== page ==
Hard to static-link (embed) into your app
Small ecosystem of ready-made libraries
Restrictive licensing
Size of (static-linked) hello world example5MB
Time of running hello world example20ms
Future-proof5 out of 5

Picking a Lisp for you scripting might seem controversial, but the level of expressiveness it gives in unmatched by any other language. If licensing is problem, there are other Scheme implementations worth considering, Chicken, Gambit, Bigloo. Guile tends to be slowest of them all. Guile also shares some of the headaches with Mono when it comes to static compile it into your app.

Option 4/ Light-weight, single-language runtime - Lua

Lua is a popular embedded scripting language in games (world of warcraft) and many embedded systems. It's extremely small and draws a lot of it's power from it's simplicity. It's also very easy to interrop with your existing code. Lua was specifically designed to be embedded and interrop easily.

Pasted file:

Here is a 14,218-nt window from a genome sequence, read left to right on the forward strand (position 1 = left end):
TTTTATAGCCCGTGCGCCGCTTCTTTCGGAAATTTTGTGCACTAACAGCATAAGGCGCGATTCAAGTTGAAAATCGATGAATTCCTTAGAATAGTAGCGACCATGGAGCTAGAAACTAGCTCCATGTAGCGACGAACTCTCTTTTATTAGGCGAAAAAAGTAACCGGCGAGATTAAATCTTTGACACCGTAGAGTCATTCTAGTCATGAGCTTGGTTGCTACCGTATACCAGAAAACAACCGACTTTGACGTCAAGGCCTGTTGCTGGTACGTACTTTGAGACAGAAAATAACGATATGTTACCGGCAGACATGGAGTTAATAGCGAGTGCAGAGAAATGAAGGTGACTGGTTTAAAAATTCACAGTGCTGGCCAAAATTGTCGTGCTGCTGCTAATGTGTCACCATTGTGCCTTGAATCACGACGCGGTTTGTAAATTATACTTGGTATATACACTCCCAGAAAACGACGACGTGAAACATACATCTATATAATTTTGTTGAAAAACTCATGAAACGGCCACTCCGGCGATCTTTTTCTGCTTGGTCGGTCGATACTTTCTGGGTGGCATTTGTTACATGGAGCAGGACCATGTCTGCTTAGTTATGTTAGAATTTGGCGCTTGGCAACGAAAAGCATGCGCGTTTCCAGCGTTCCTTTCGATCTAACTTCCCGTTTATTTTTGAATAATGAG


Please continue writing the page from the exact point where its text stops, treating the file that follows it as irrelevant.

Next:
Pros Extremely lightweight
Amazing interrop
Simple yet powerful language
Broad industry uptake
Dynamically typed
Cons Slow (about 30x slower than v8/mono)
Single threaded
Small ecosystem of ready-made libraries
Size of (static-linked) hello world example198KB
Time of running hello world example12ms
Future-proof3 out of 5

The slowness of Lua has been adressed in the LuaJIT project, which indeed produces some very impressive numbers, well worth a look.


While these 4 aren't a complete list, I believe they cover many bases. Other popular embeddable languages include Python and Ruby, I'd put them in the same group as Guile when it comes to complexity and performance. The safest option in most cases is IMHO Javascript / v8. It's got the speed, industry acceptance and developer familiarity. If you have a resource constrained system, Lua is very attractive. Finally, if you're looking for maximum expressiveness in your embedded language Scheme/Guile is hard to beat.